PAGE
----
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Laura Wexler presents an incisive analysis of how the first American female photojournalists contributed to a domestic vision that reinforced the imperialism and racism of turn-of-the-century America. These women photographers, white and middle class, constructed images of war disguised as peace through a mechanism Wexler calls the averted eye, which had its origins in the private domain of family photography.
Wexler examines the work of Frances Benjamin Johnston, Gertrude Kasebier, Alice Austen, the Gerhard sisters, and Jessie Tarbox Beals. The book includes more than 150 photographs taken between 1898 and 1904, such as photos Johnston took aboard Admiral Dewey's flagship as it returned home from conquering Manila, Austen's photos of immigrants at Ellis Island, and Beals's images of the St. Louis World's Fair of 1904.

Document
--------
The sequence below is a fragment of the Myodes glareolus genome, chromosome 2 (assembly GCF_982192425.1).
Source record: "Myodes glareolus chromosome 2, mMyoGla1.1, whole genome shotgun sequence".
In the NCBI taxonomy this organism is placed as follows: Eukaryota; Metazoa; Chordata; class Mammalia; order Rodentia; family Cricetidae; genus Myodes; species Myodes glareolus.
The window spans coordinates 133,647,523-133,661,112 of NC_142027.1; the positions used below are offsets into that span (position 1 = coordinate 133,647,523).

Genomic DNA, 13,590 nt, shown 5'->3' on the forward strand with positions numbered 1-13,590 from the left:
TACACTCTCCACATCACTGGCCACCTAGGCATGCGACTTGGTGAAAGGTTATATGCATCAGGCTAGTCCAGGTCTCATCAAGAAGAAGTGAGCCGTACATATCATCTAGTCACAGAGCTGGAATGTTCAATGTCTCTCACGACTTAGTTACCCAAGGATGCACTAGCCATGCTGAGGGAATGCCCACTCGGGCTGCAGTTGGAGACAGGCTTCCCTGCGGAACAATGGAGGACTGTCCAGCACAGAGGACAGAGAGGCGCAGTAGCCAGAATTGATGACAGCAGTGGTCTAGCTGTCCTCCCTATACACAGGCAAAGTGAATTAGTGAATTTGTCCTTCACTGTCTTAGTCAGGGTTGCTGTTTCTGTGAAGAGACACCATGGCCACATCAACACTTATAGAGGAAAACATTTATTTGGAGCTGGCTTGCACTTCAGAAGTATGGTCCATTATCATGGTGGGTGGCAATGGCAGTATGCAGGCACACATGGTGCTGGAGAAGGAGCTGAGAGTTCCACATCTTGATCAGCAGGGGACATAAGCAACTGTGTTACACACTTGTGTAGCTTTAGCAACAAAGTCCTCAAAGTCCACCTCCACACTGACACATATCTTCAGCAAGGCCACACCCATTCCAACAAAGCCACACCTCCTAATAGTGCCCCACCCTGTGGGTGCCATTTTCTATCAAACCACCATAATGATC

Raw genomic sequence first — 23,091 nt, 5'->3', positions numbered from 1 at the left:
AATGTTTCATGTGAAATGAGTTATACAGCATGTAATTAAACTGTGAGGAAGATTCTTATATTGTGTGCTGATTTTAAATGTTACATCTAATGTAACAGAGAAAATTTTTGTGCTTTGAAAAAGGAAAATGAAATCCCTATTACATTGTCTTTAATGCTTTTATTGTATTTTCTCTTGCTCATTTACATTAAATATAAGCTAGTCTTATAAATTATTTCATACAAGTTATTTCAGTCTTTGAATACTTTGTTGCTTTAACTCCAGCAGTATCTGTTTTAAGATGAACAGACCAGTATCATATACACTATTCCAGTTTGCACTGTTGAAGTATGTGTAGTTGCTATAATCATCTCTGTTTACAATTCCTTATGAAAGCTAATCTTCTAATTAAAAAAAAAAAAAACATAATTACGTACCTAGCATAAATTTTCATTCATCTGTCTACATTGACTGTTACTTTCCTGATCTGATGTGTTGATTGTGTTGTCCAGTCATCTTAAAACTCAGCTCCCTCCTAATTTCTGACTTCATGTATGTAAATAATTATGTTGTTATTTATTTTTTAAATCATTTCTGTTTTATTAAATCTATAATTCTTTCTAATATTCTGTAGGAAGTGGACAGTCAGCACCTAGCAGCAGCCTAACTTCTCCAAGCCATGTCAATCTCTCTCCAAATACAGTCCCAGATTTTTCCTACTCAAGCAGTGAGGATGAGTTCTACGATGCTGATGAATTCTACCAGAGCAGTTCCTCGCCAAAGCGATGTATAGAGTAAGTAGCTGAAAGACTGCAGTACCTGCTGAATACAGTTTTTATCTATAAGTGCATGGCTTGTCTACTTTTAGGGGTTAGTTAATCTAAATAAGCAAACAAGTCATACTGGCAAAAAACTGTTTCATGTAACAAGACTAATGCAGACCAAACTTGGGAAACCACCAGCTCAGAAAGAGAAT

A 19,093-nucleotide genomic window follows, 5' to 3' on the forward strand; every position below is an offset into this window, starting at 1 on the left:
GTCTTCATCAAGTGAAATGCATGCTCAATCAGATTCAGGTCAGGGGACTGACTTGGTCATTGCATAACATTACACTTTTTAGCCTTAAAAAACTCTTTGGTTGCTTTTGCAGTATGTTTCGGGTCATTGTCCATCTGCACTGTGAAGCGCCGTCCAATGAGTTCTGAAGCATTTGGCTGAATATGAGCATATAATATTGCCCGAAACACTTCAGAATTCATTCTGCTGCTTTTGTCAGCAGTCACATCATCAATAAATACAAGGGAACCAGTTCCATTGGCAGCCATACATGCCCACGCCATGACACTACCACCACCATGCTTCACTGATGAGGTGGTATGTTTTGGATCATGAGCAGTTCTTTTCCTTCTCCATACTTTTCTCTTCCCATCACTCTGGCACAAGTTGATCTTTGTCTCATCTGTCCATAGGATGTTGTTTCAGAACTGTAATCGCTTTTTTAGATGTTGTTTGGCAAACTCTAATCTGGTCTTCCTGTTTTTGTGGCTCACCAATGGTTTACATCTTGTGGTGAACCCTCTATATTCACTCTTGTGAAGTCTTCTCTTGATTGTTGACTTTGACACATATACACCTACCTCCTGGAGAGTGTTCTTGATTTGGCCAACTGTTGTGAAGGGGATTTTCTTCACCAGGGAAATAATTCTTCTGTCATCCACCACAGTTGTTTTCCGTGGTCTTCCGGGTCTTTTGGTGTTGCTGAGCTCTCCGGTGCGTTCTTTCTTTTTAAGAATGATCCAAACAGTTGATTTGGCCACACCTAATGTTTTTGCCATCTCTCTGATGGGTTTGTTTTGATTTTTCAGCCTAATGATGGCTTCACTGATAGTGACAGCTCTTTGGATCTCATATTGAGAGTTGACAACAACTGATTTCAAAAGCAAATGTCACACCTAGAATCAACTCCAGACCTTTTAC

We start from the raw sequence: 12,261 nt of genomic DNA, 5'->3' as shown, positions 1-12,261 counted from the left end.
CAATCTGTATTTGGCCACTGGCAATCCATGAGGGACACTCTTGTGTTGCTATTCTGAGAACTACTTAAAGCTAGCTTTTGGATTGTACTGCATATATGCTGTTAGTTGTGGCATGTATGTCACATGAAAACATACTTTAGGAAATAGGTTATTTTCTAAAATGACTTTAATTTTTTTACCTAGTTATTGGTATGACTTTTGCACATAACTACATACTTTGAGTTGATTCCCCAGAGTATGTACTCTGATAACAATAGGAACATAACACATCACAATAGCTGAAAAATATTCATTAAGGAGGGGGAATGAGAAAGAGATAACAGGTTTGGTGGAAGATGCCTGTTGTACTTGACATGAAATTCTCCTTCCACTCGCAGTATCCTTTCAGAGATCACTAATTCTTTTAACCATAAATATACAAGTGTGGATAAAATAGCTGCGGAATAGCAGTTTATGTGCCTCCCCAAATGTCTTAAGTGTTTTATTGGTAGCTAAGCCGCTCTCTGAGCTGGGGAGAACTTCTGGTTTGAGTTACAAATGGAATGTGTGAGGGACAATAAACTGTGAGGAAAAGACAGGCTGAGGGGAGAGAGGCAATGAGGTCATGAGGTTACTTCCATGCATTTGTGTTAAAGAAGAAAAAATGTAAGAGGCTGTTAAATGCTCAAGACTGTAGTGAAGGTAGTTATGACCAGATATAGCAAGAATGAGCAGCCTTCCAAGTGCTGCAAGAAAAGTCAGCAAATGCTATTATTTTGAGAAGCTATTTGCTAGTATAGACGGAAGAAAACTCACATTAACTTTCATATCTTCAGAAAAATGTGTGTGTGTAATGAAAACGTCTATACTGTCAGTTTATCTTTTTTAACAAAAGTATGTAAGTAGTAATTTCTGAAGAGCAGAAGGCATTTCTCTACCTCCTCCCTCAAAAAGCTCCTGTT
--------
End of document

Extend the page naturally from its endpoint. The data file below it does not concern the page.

In a groundbreaking approach to the study of photography, Wexler raises up these images as texts to be analyzed alongside other texts of the period for what they say about the discourses of power. Tender Violence
is an important contribution not only to the fields of history of photography and gender studies but also to our growing understanding of U.S. imperialism during this period.